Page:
A Class 1 medical certificate provides unrestricted commercial pilot privileges. This medical is the most desired one and is required for entry into the airline industry. This one expires after 6 months if the pilot is over 40 years of age. It expires in 12 months if the pilot is under 40 years of age. However, higher classes can lapse into lower classes if not renewed at the required time to maintain the higher class. For example, if a pilot is under 40 at the time of his/her Class I exam, it would lapse into a Class II in 6 months (if not renewed) and then into a Class III (for an additional 48 months) if not renewed at the end of the 12 months for another 4 years.
(If the applicant is age 40 or older, the medical would expire for all classes after 24 calendar months. ~Gary Crump, AOPA)
Valid for 12 months, and include privileges of a commercial pilot, with some restrictions. There are regulations for what things the pilot with this certificate will need to do in flight under the heading, “Now that you have your medical, what do you have to do while in the air?”
Valid for 5 years if under 40, or for 2 years if over 40. This provides pilots with no commercial privileges except for acting as a Certified Flight Instructor. They are able to pilot privately (without compensation), in any type of aircraft they are licensed to fly. See more information under the heading, “So what will the FAA let me pilot with insulin requiring diabetes?” above.
A pilot must renew a medical certificate on time. Otherwise, a Class 1 certificate can lapse down to a Class 2 certificate, or even a Class 3 certificate. An example reads, “if a pilot is over 40 at the time of his/her Class I exam, it would lapse into a Class II in 6 months (if not renewed) and then into a Class III if not renewed at the end of the 12 months for another 4 years.” 2
Very good article, and we appreciate the continual support for our pilots who are on insulin. https://t.co/m2Rj9pLU57
— AA Pilots (@AlliedPilots) August 4, 2016
The bad news, and the good news for insulin requiring diabetes
The bad news is that if you have diabetes and you have to take insulin, you will not be allowed to pilot for a commercial airline in the United States. The good news is that you could pilot for a commercial airline in Canada or the United Kingdom. Those countries allow for pilots with well-controlled diabetes that require insulin through a medical waiver program. The United States will allow those pilots to fly in US airspace.
The fact that the United Kingdom and Canada are ahead of the United States Federal Aviation Administration (FAA) suggests that the United States will one day follow suit, as the American Diabetes Association (ADA) continues to advocate for pilots with diabetes. These two countries are the only countries that allow someone with insulin requiring diabetes to fly commercially.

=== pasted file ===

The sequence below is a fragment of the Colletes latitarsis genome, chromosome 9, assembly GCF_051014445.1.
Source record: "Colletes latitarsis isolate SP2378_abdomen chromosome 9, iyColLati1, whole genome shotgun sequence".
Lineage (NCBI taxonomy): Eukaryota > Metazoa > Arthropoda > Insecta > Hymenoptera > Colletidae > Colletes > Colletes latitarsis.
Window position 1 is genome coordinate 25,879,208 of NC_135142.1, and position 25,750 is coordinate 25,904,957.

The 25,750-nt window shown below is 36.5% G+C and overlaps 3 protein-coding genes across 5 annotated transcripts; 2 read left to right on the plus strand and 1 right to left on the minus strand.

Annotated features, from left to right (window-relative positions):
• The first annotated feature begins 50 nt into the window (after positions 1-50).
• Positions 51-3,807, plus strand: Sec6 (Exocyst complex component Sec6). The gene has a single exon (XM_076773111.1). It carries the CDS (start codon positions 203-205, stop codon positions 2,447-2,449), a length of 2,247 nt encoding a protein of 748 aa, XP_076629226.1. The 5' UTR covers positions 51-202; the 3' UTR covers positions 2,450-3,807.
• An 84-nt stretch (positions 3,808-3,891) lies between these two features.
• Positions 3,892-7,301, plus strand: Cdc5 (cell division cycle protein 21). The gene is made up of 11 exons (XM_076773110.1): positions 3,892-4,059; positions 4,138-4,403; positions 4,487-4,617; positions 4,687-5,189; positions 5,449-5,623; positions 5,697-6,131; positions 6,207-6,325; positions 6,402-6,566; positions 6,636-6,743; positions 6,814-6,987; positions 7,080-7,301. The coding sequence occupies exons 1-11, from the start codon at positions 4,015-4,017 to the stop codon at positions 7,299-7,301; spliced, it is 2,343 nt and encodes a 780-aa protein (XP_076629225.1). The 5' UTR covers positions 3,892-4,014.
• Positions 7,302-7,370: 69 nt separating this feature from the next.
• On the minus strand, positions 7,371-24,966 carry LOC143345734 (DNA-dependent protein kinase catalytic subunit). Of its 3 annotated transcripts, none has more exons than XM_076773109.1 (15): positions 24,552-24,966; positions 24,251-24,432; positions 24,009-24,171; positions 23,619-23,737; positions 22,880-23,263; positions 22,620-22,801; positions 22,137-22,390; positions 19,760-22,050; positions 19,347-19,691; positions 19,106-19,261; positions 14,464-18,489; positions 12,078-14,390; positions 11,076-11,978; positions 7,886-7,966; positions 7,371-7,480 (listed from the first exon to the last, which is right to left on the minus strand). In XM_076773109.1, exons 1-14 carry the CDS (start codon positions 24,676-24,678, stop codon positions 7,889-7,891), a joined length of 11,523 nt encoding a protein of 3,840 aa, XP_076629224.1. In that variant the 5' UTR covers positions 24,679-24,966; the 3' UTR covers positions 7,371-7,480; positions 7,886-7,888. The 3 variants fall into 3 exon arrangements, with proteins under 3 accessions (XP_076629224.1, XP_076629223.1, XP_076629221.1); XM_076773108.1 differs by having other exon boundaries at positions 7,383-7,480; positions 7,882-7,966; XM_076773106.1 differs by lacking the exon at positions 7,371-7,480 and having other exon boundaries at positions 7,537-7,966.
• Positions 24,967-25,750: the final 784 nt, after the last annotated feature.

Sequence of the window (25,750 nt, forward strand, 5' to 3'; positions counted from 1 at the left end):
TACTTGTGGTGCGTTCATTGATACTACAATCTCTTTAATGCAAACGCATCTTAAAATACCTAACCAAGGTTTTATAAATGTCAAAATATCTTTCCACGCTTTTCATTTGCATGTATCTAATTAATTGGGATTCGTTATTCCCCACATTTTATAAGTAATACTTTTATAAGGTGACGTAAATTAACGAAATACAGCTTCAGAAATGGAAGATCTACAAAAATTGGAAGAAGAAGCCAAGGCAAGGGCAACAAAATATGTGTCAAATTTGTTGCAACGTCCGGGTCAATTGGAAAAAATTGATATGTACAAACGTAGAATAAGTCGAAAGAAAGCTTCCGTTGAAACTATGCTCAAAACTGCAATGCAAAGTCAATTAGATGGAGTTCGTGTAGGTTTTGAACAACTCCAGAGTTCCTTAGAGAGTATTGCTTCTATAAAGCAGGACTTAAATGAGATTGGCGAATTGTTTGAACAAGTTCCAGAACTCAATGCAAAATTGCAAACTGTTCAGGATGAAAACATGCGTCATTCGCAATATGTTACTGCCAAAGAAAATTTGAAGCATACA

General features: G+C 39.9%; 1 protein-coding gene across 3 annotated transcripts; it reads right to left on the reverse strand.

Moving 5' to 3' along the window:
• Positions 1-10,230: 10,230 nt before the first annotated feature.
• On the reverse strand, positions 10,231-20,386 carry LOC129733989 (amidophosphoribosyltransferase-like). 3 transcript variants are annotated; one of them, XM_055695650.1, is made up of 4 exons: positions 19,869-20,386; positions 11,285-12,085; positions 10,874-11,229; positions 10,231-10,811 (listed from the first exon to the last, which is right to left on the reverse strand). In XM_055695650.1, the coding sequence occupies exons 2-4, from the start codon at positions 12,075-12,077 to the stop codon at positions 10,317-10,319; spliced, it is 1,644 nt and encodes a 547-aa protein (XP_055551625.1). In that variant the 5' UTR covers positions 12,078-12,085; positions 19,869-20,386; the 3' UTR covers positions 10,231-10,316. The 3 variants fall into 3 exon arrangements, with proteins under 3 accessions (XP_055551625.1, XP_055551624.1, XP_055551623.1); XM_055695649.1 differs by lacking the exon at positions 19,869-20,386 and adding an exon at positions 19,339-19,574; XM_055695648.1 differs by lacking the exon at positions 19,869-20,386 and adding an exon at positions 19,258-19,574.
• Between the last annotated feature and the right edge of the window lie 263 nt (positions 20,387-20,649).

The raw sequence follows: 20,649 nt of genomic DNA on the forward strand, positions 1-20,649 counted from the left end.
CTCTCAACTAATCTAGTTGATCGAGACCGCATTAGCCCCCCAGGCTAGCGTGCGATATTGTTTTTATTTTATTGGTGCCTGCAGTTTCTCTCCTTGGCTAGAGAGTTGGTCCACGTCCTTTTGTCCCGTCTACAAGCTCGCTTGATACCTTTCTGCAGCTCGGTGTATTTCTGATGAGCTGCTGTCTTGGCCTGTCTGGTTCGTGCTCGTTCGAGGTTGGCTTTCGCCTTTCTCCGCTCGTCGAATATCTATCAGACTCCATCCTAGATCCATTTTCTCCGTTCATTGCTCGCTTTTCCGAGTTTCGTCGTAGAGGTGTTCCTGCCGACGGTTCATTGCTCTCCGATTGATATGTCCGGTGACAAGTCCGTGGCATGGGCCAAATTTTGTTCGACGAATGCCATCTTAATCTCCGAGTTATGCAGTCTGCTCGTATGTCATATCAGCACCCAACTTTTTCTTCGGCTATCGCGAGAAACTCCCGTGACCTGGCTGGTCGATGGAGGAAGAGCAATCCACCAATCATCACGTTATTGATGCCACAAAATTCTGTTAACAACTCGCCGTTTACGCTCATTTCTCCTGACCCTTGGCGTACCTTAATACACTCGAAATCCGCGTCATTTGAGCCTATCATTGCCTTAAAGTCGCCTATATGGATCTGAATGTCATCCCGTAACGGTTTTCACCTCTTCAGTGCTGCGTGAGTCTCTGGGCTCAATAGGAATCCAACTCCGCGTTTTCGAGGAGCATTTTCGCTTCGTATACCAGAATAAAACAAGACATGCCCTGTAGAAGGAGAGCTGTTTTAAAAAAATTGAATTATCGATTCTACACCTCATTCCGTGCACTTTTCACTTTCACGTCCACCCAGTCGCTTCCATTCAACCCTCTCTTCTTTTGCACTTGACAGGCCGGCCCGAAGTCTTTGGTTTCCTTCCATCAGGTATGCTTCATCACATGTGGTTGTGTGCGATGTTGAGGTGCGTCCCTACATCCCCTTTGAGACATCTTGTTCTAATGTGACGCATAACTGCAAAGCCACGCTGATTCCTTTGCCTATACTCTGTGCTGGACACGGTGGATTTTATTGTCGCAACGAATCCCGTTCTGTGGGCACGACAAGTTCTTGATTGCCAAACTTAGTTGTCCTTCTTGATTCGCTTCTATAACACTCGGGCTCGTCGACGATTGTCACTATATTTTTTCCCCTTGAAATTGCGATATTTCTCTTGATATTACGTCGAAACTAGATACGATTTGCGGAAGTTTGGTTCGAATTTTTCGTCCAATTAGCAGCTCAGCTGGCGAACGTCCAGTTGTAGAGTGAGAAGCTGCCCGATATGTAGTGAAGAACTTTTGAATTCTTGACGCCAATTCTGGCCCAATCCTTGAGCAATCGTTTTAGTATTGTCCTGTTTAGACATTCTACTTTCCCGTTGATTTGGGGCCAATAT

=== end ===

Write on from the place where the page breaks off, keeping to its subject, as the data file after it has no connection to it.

This gives hope for those with diabetes who wish to take to the wild, blue yonder.
More good news- Type 2 not requiring insulin
If a person with diabetes has been under medical treatment for at least 60 days, and they take something other than insulin for their diabetes or control it with diet and exercise, they may be able to receive a special medical clearance from the FAA. It is possible to obtain a Class 2 or Class 3 medical certificate to be a pilot. A Class 2 medical certificate allows for commercial flying with limited privileges, as stated above under, “Class 2 privileges for pilots.” According to Jason Harmon, he believes it is possible to get a Class 1 medical with type 2 diabetes treated with oral medication.
(Diet controlled diabetes is handled under a CACI (Conditions AMEs Can Issue) that allows an unrestricted office issuance if there is evidence of good control without meds. First class certification is definitely allowed for oral controlled medications, based upon the specific medication being used and the total number of meds needed to maintain control. ~Gary Crump, AOPA)
(In the discussion with Jason, the FAA policy has not changed; however, the language in the Guide for Aviation Medical Examiners has changed such that the FAA is now willing to consider any applicant for a first or second class medical if the applicant can provide adequate assurance that he/she is not likely to experience an episode of hypoglycemia.